New release of Raspberry Pi 4 just a few days ago. The product has reached finally already 4th iteration and brings some significant upgrade to the table. As the title says, for $35 you'll be able to buy the lowest cost model which has 1Gb of RAM. I'd personally opt for the higher end model 4 Gb of RAM.
You have 3 versions in total where you'll need to add $10 for the 2 GB or $20 for the 4 Gb version). Pretty reasonable IMHO. This is the first time that there are different RAM options for this device which is already the 4th release since its creation.
The connectivity with the outside world is assured via 1GBe port, dual-band wifi or Bluetooth 5.0. Impressive. You'll be able to hook up two 4k monitors which is simply awesome. And the presentation video goes into this direction to market this tiny device as a desktop replacement.
Other ports offered are 2 USV 3.0 ports, 2 mini-HDMI (used for those two 4k monitors),
The CPU is again, based on ARM architecture, and ships with a Broadcom 1.5 GHz ARM Cortex-A72 quad-core processor. While it is a 4core device it does not mean that it will replace your Windows desktop as such, but it can certainly replace an entry-level browsing station for kiosk computers or an educational computer for university classrooms.
Connectivity is very rich and very nice indeed…. Pic from the source.
And it is still the main purpose of Raspberry Pi as they sold 1 million devices for mostly educational and industrial applications.
As for virtualization enthusiasts and tinkers, while the previous release of Raspberry was successfully tested with VMware ESXi, so you could, for example, use this device as a witness host in VMware vSAN 2-node setup, it is not a good choice for running VMs due to lack of RAM.
Let's have a look at some technical details.
The desktop kit has regional variants, so buying the kit for different countries with different power supply adapters or different language keyboards isn't really a problem. Depending on your language needs or your country where you live, you can choose from pretty much any choice.
Here are your choices:
US: US Power Supply / US keyboard
UK: UK Power Supply / UK keyboard
DE: EU Power Supply / German keyboard
AU: Australian Power Supply / US keyboard
ES: EU Power Supply / Spanish keyboard
FR: EU Power Supply / French keyboard
IN: EU Power Supply / US keyboard
IT: EU Power Supply / Italian keyboard
EU: EU Power Supply / US keyboard
I really like what they say about the goal of the device:
A quick quote from Rasberry:
Our mission is to put the power of computing and digital making into the hands of people all over the world. We do this so that more people are able to harness the power of computing and digital technologies for work, to solve problems that matter to them, and to express themselves creatively.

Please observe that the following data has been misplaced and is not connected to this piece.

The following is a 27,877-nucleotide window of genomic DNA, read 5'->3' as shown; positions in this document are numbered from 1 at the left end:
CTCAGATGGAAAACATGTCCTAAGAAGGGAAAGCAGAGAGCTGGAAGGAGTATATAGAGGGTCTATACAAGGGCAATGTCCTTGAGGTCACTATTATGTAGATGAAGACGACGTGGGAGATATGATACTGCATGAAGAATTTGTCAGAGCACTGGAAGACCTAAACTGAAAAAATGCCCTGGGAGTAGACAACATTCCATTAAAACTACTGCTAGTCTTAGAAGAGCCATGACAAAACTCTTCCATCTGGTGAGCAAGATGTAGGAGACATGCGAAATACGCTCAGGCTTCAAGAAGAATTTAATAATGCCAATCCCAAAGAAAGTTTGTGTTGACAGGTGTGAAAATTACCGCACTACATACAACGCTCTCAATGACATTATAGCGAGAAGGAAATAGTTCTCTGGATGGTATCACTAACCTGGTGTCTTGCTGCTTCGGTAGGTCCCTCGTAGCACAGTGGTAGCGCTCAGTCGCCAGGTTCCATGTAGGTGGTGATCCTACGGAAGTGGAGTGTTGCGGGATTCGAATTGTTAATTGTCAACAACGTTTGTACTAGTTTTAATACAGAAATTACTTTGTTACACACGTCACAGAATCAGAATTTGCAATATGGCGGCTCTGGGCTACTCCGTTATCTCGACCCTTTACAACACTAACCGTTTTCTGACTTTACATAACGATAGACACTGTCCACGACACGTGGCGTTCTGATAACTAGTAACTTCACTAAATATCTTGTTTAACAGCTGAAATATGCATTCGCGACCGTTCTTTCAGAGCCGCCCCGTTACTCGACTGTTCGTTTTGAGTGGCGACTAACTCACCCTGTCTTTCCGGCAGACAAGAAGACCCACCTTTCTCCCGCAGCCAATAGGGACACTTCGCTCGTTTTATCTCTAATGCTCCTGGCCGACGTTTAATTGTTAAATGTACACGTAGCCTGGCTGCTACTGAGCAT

Here are the details of the most “beefed” model with 4Gb of RAM. (And in fact, it's just the amount of RAM which really vary, the other specs stay the same across all devices).
Raspberry Pi 4 Model B details
- A 1.5GHz quad-core 64-bit ARM Cortex-A72 CPU (~3× performance)
- 1GB, 2GB, or 4GB of LPDDR4 SDRAM
- Full-throughput Gigabit Ethernet
- Dual-band 802.11ac wireless networking
- Bluetooth 5.0
- Two USB 3.0 and two USB 2.0 ports
- Dual monitor support, at resolutions up to 4K
- VideoCore VI graphics, supporting OpenGL ES 3.x
- 4Kp60 hardware decode of HEVC video
- Complete compatibility with earlier Raspberry Pi products
Video from the original site
You can obviously buy only the device itself, without a case, without any accessories, it's most likely preferable to buy the whole desktop kit (without monitors) where you'll get a mouse, keyboard, power supply, HDMI cables etc…
Raspberry Pi 4 Desktop Kit
The kit is priced at $120, and includes:
- A 4GB Raspberry Pi 4
- An official case
- An official PSU
- An official mouse and keyboard
- A pair of HDMI cables
- A copy of the updated Beginner’s Guide
- A pre-installed 16GB 32GB [oops – Ed.] microSD card
It is certainly a very nice product which is low cost, low power and educative. Raspberry Pi 4 is built around BCM2711, a complete re-implementation of BCM283X on 28nm, and it is about 3 times more powerful than the previous release of the device.
The fanless, energy-efficient Raspberry Pi runs silently and uses far less power than other computers using fans, larger power supplies or still even spinning hard drives generating heat…
I'm definitely a fan of this device.
Source: Raspberry Pi website
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